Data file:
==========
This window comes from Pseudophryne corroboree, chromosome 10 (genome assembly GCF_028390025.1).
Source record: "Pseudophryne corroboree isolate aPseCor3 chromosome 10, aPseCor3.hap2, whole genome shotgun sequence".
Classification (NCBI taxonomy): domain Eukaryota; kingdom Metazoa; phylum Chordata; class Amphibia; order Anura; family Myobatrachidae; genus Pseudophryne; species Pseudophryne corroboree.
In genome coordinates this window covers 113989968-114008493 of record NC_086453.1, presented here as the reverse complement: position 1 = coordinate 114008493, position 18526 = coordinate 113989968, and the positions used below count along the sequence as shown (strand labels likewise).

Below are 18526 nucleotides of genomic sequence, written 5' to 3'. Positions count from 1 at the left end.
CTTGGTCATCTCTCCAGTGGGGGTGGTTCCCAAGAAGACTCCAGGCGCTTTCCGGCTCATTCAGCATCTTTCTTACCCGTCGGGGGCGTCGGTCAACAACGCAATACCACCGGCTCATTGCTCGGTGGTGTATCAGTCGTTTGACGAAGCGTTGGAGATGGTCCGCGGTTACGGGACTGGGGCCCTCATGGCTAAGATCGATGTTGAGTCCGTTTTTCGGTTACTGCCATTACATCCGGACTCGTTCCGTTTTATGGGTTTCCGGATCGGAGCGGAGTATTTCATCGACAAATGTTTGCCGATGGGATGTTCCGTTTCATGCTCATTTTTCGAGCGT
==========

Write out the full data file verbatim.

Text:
This window comes from Pseudophryne corroboree, chromosome 10 (genome assembly GCF_028390025.1).
Source record: "Pseudophryne corroboree isolate aPseCor3 chromosome 10, aPseCor3.hap2, whole genome shotgun sequence".
Classification (NCBI taxonomy): domain Eukaryota; kingdom Metazoa; phylum Chordata; class Amphibia; order Anura; family Myobatrachidae; genus Pseudophryne; species Pseudophryne corroboree.
In genome coordinates this window covers 113989968-114008493 of record NC_086453.1, presented here as the reverse complement: position 1 = coordinate 114008493, position 18526 = coordinate 113989968, and the positions used below count along the sequence as shown (strand labels likewise).

Below are 18526 nucleotides of genomic sequence, written 5' to 3'. Positions count from 1 at the left end.
CTTGGTCATCTCTCCAGTGGGGGTGGTTCCCAAGAAGACTCCAGGCGCTTTCCGGCTCATTCAGCATCTTTCTTACCCGTCGGGGGCGTCGGTCAACAACGCAATACCACCGGCTCATTGCTCGGTGGTGTATCAGTCGTTTGACGAAGCGTTGGAGATGGTCCGCGGTTACGGGACTGGGGCCCTCATGGCTAAGATCGATGTTGAGTCCGTTTTTCGGTTACTGCCATTACATCCGGACTCGTTCCGTTTTATGGGTTTCCGGATCGGAGCGGAGTATTTCATCGACAAATGTTTGCCGATGGGATGTTCCGTTTCATGCTCATTTTTCGAGCGT